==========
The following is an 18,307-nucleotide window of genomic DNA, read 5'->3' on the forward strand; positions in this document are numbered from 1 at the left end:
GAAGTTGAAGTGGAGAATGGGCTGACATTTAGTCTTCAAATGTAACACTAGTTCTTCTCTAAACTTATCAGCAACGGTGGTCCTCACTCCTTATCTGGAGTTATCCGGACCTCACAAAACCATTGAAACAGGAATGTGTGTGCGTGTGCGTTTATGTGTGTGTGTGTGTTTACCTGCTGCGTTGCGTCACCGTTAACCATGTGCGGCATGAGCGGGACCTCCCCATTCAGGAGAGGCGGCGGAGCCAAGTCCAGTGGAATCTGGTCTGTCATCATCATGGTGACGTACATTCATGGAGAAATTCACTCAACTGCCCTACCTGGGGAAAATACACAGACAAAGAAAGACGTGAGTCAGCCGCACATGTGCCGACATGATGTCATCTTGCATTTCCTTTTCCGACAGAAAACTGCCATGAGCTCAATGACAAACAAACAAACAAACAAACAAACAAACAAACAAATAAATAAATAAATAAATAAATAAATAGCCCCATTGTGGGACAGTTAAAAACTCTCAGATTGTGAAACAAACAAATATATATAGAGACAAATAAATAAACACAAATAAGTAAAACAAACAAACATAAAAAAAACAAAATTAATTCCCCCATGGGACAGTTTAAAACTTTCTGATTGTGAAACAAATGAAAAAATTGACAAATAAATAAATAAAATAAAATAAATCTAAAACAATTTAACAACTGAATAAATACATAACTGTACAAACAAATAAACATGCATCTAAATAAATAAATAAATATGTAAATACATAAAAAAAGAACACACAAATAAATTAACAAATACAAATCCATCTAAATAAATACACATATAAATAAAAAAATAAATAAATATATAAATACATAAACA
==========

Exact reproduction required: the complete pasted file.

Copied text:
The following is an 18,307-nucleotide window of genomic DNA, read 5'->3' on the forward strand; positions in this document are numbered from 1 at the left end:
GAAGTTGAAGTGGAGAATGGGCTGACATTTAGTCTTCAAATGTAACACTAGTTCTTCTCTAAACTTATCAGCAACGGTGGTCCTCACTCCTTATCTGGAGTTATCCGGACCTCACAAAACCATTGAAACAGGAATGTGTGTGCGTGTGCGTTTATGTGTGTGTGTGTGTTTACCTGCTGCGTTGCGTCACCGTTAACCATGTGCGGCATGAGCGGGACCTCCCCATTCAGGAGAGGCGGCGGAGCCAAGTCCAGTGGAATCTGGTCTGTCATCATCATGGTGACGTACATTCATGGAGAAATTCACTCAACTGCCCTACCTGGGGAAAATACACAGACAAAGAAAGACGTGAGTCAGCCGCACATGTGCCGACATGATGTCATCTTGCATTTCCTTTTCCGACAGAAAACTGCCATGAGCTCAATGACAAACAAACAAACAAACAAACAAACAAACAAACAAATAAATAAATAAATAAATAAATAAATAGCCCCATTGTGGGACAGTTAAAAACTCTCAGATTGTGAAACAAACAAATATATATAGAGACAAATAAATAAACACAAATAAGTAAAACAAACAAACATAAAAAAAACAAAATTAATTCCCCCATGGGACAGTTTAAAACTTTCTGATTGTGAAACAAATGAAAAAATTGACAAATAAATAAATAAAATAAAATAAATCTAAAACAATTTAACAACTGAATAAATACATAACTGTACAAACAAATAAACATGCATCTAAATAAATAAATAAATATGTAAATACATAAAAAAAGAACACACAAATAAATTAACAAATACAAATCCATCTAAATAAATACACATATAAATAAAAAAATAAATAAATATATAAATACATAAACA